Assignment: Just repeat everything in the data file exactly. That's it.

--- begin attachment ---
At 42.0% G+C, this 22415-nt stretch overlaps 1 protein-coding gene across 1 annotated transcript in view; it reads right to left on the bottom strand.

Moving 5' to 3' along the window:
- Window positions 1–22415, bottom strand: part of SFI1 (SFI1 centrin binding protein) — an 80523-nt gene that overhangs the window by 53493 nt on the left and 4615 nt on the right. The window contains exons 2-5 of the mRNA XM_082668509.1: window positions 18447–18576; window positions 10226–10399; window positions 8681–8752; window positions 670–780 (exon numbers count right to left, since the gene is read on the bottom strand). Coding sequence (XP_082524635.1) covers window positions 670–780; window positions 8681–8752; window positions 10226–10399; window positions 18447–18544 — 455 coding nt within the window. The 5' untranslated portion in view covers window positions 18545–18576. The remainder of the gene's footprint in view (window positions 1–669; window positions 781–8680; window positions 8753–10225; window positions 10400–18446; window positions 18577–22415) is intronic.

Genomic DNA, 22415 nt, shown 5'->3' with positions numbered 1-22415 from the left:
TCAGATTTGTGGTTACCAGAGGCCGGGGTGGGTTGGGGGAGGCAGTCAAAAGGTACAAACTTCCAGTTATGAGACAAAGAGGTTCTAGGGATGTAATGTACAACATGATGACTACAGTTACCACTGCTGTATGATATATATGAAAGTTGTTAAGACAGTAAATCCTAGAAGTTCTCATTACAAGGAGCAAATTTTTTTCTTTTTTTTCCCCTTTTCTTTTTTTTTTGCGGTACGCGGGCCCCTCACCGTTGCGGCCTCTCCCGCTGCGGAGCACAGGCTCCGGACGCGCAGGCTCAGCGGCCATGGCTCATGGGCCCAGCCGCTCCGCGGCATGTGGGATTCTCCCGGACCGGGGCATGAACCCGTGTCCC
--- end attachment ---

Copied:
At 42.0% G+C, this 22415-nt stretch overlaps 1 protein-coding gene across 1 annotated transcript in view; it reads right to left on the bottom strand.

Moving 5' to 3' along the window:
- Window positions 1–22415, bottom strand: part of SFI1 (SFI1 centrin binding protein) — an 80523-nt gene that overhangs the window by 53493 nt on the left and 4615 nt on the right. The window contains exons 2-5 of the mRNA XM_082668509.1: window positions 18447–18576; window positions 10226–10399; window positions 8681–8752; window positions 670–780 (exon numbers count right to left, since the gene is read on the bottom strand). Coding sequence (XP_082524635.1) covers window positions 670–780; window positions 8681–8752; window positions 10226–10399; window positions 18447–18544 — 455 coding nt within the window. The 5' untranslated portion in view covers window positions 18545–18576. The remainder of the gene's footprint in view (window positions 1–669; window positions 781–8680; window positions 8753–10225; window positions 10400–18446; window positions 18577–22415) is intronic.

Genomic DNA, 22415 nt, shown 5'->3' with positions numbered 1-22415 from the left:
TCAGATTTGTGGTTACCAGAGGCCGGGGTGGGTTGGGGGAGGCAGTCAAAAGGTACAAACTTCCAGTTATGAGACAAAGAGGTTCTAGGGATGTAATGTACAACATGATGACTACAGTTACCACTGCTGTATGATATATATGAAAGTTGTTAAGACAGTAAATCCTAGAAGTTCTCATTACAAGGAGCAAATTTTTTTCTTTTTTTTCCCCTTTTCTTTTTTTTTTGCGGTACGCGGGCCCCTCACCGTTGCGGCCTCTCCCGCTGCGGAGCACAGGCTCCGGACGCGCAGGCTCAGCGGCCATGGCTCATGGGCCCAGCCGCTCCGCGGCATGTGGGATTCTCCCGGACCGGGGCATGAACCCGTGTCCC